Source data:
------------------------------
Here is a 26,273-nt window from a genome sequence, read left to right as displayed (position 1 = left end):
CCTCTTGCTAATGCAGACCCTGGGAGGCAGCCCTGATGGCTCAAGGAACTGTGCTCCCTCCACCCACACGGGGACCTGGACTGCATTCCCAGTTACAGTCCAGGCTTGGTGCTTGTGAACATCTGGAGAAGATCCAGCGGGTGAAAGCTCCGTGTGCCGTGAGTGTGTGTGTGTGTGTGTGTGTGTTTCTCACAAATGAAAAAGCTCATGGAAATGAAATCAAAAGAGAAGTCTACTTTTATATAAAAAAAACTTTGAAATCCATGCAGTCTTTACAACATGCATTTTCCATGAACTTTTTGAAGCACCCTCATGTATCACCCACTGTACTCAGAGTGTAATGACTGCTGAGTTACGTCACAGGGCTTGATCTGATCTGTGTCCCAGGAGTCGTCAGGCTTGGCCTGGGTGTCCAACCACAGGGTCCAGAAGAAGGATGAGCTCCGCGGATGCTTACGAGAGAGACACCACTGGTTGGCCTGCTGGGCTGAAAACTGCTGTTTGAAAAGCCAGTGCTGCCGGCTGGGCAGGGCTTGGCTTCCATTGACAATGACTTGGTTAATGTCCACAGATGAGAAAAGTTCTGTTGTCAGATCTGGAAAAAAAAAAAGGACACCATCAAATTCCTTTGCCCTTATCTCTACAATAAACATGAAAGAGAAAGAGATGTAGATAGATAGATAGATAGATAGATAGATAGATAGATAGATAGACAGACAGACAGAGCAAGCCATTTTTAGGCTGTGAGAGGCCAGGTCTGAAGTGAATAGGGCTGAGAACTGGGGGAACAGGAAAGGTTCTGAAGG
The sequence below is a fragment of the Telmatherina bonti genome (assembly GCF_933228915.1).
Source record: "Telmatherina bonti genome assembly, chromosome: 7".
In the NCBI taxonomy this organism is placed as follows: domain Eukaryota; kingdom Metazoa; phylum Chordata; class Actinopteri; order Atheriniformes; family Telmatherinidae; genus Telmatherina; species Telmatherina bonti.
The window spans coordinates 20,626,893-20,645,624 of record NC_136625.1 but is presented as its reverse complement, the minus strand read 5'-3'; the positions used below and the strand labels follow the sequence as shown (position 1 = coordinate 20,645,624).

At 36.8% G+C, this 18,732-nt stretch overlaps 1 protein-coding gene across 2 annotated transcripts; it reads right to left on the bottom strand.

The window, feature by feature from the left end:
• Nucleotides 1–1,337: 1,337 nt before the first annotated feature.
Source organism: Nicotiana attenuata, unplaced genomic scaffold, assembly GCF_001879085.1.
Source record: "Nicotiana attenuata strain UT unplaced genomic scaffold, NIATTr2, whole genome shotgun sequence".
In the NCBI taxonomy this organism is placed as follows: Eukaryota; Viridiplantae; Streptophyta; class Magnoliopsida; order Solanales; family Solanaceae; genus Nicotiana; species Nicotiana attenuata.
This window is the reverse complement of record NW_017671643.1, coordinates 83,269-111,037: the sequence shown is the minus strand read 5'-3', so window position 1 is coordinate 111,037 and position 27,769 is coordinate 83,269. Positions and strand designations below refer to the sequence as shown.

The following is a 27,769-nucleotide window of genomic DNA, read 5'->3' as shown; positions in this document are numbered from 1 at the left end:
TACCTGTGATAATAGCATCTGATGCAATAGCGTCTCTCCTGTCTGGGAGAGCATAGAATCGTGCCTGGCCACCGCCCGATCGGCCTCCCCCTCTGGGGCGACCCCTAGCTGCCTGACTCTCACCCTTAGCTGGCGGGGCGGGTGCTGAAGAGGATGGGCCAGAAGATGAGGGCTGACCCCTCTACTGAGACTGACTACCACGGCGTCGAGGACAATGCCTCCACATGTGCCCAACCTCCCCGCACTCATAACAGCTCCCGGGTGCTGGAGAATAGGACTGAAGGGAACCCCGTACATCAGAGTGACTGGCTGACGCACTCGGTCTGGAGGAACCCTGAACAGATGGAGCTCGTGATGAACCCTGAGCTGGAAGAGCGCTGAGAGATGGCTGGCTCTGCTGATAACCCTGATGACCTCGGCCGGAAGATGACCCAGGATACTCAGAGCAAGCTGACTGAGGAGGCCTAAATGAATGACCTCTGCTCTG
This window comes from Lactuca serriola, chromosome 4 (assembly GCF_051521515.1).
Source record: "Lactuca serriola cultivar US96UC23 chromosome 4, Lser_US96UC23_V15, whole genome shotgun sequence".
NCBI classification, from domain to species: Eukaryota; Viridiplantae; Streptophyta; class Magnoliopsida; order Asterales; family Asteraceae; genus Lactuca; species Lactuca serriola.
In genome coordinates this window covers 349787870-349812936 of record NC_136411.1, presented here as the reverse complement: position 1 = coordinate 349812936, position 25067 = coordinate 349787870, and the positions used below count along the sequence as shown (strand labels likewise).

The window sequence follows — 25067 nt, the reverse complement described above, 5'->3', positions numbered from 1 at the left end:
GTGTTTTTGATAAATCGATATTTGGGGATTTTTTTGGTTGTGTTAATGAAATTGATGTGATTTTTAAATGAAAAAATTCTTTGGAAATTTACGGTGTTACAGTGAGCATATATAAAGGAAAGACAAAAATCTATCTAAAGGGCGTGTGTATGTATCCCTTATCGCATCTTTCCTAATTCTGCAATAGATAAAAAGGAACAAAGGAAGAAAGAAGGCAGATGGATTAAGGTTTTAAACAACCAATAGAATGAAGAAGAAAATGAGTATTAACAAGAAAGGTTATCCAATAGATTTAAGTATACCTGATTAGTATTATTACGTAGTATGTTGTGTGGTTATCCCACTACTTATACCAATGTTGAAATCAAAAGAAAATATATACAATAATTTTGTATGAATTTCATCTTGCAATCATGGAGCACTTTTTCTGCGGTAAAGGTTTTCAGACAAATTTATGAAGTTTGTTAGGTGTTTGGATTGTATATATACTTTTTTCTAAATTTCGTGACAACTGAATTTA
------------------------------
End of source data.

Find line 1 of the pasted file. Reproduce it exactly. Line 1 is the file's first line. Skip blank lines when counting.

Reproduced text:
Here is a 26,273-nt window from a genome sequence, read left to right as displayed (position 1 = left end):